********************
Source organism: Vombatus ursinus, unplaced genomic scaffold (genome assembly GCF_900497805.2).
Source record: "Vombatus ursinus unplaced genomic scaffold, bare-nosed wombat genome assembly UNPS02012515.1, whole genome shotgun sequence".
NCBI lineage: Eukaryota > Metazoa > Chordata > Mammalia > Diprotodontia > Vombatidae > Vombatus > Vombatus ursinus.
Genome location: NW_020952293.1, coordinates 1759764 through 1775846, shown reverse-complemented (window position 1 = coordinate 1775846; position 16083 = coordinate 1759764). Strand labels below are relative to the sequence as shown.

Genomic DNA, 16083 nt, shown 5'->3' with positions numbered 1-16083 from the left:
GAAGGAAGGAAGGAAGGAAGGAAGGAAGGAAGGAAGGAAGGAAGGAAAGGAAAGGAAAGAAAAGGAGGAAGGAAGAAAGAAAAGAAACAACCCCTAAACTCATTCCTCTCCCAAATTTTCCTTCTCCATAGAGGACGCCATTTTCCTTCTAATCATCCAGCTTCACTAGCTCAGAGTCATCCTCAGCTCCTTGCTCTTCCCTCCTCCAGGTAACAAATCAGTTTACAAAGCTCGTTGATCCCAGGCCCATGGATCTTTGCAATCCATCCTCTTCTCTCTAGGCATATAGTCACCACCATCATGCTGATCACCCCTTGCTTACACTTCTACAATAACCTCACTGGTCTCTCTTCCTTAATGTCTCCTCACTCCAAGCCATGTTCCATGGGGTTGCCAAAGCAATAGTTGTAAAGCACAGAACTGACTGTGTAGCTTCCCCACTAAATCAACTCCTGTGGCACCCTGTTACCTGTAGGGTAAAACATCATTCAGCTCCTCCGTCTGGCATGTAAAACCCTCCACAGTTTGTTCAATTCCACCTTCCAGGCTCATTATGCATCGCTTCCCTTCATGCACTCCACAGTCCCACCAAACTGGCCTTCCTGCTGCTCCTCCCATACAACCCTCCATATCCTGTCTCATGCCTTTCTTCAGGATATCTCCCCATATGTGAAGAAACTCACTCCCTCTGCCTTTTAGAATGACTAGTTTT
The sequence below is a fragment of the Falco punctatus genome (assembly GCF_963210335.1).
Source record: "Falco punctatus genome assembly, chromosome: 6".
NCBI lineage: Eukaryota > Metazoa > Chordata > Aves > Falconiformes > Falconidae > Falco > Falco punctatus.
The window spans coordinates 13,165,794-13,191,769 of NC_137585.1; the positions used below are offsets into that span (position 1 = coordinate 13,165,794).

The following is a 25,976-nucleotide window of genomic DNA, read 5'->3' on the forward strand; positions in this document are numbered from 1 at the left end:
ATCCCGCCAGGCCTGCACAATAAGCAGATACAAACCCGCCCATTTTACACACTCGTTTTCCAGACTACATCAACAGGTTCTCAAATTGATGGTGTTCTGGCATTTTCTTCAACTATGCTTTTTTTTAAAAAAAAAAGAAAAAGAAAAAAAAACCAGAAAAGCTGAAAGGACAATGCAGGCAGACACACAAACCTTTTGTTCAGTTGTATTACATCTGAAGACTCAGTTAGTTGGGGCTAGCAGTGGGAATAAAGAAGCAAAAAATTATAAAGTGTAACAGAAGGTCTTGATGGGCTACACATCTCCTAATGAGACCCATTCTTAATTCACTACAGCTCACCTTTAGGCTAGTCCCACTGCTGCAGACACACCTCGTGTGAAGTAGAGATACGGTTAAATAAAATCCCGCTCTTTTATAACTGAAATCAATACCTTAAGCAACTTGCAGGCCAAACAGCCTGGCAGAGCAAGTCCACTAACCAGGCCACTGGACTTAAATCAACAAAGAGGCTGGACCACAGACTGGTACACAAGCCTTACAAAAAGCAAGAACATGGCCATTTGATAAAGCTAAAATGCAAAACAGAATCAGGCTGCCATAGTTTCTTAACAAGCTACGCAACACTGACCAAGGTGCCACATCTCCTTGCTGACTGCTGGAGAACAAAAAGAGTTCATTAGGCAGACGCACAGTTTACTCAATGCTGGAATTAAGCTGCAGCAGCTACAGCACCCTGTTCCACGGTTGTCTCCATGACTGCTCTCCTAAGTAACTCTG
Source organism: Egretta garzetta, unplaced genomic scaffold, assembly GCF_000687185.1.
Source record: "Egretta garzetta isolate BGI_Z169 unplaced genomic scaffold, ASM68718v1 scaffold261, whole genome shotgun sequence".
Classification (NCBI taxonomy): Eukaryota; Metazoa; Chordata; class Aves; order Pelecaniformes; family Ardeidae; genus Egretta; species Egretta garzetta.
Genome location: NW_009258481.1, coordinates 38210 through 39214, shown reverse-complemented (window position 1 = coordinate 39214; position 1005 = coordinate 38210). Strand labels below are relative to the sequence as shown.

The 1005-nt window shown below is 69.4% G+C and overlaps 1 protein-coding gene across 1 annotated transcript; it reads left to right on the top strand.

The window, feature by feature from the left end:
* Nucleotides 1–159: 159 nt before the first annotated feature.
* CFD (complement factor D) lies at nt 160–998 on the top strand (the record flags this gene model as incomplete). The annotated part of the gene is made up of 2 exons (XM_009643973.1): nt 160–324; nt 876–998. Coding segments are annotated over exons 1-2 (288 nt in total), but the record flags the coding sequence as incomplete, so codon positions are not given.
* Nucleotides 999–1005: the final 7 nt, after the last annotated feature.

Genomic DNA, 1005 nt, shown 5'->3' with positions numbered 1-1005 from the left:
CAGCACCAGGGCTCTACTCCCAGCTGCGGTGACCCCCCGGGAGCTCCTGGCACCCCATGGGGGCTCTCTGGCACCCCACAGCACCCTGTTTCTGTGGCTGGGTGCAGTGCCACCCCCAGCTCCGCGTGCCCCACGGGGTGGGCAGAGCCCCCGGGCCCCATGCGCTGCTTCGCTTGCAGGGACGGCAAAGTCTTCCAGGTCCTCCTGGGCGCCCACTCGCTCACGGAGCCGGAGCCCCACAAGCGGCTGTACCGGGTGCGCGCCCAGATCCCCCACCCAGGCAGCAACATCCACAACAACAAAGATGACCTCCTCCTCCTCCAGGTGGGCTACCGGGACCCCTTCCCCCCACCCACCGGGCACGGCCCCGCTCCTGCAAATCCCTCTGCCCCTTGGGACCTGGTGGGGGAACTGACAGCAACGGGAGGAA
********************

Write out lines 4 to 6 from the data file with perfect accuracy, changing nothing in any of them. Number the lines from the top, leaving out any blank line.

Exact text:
Genome location: NW_020952293.1, coordinates 1759764 through 1775846, shown reverse-complemented (window position 1 = coordinate 1775846; position 16083 = coordinate 1759764). Strand labels below are relative to the sequence as shown.

Genomic DNA, 16083 nt, shown 5'->3' with positions numbered 1-16083 from the left:
GAAGGAAGGAAGGAAGGAAGGAAGGAAGGAAGGAAGGAAGGAAGGAAAGGAAAGGAAAGAAAAGGAGGAAGGAAGAAAGAAAAGAAACAACCCCTAAACTCATTCCTCTCCCAAATTTTCCTTCTCCATAGAGGACGCCATTTTCCTTCTAATCATCCAGCTTCACTAGCTCAGAGTCATCCTCAGCTCCTTGCTCTTCCCTCCTCCAGGTAACAAATCAGTTTACAAAGCTCGTTGATCCCAGGCCCATGGATCTTTGCAATCCATCCTCTTCTCTCTAGGCATATAGTCACCACCATCATGCTGATCACCCCTTGCTTACACTTCTACAATAACCTCACTGGTCTCTCTTCCTTAATGTCTCCTCACTCCAAGCCATGTTCCATGGGGTTGCCAAAGCAATAGTTGTAAAGCACAGAACTGACTGTGTAGCTTCCCCACTAAATCAACTCCTGTGGCACCCTGTTACCTGTAGGGTAAAACATCATTCAGCTCCTCCGTCTGGCATGTAAAACCCTCCACAGTTTGTTCAATTCCACCTTCCAGGCTCATTATGCATCGCTTCCCTTCATGCACTCCACAGTCCCACCAAACTGGCCTTCCTGCTGCTCCTCCCATACAACCCTCCATATCCTGTCTCATGCCTTTCTTCAGGATATCTCCCCATATGTGAAGAAACTCACTCCCTCTGCCTTTTAGAATGACTAGTTTT